Lipreading, which makes one sense do the work of another, is a skill daunting to describe. Rachel Kolb, ’12, deaf since birth, shares its mysteries.
By Rachel Kolb
I am sitting in my office during a summer internship. Absorbed by my computer screen, I do not notice when my manager enters the room, much less when he starts talking. Only when a sudden hand taps my shoulder do I jump. He is gazing expectantly at me.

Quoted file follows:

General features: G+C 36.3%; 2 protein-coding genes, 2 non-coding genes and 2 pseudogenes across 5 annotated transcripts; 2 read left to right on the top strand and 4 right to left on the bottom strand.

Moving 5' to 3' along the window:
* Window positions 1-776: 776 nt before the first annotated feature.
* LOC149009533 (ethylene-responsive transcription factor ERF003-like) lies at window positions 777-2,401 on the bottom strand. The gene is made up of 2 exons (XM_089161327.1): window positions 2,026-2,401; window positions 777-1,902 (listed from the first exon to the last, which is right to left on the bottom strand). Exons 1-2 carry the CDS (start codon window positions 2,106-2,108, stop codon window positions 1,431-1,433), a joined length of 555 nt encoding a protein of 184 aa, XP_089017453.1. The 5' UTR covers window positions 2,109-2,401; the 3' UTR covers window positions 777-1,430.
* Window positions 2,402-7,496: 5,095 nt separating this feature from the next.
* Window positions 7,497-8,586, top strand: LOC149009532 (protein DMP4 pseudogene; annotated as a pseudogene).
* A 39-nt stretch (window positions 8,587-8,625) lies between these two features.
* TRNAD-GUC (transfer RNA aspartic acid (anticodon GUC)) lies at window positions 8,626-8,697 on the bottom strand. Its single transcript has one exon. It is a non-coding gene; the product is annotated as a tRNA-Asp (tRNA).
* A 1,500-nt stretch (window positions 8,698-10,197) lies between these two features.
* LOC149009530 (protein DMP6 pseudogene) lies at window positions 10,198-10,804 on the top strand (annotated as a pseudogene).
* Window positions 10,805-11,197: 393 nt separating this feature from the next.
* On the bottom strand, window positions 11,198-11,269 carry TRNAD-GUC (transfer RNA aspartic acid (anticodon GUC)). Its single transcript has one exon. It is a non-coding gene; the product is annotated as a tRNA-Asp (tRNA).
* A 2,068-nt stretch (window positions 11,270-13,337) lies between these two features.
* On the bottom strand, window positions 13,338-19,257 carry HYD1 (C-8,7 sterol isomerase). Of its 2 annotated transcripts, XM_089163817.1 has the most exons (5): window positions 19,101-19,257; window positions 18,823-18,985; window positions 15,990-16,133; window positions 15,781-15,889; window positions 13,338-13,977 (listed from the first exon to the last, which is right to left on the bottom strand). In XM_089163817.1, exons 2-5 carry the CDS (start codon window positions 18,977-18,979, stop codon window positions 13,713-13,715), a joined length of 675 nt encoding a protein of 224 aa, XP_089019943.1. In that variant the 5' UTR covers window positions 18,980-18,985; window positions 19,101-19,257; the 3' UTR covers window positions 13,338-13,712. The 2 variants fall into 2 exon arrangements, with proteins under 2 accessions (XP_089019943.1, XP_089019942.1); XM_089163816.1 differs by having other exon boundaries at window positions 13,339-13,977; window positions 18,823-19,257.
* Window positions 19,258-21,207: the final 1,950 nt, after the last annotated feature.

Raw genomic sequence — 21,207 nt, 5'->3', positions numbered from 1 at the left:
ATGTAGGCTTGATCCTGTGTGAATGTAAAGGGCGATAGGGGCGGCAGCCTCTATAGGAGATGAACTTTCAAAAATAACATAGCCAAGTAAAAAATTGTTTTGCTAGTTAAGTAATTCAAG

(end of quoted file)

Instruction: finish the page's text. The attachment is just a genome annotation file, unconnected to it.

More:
“I’m sorry, I didn’t hear you come in,” I say.
“Oh, right.” His expression changes: to surprise, and then to caution. He proceeds to say something that looks like, “Would you graawl blub blub vhoom mwarr hreet twizzolt, please?” I haven’t the faintest idea what he said. I have no excuse, for I was looking straight at him. But despite my attention, something went wrong. He spoke too fast; my eyes lost focus.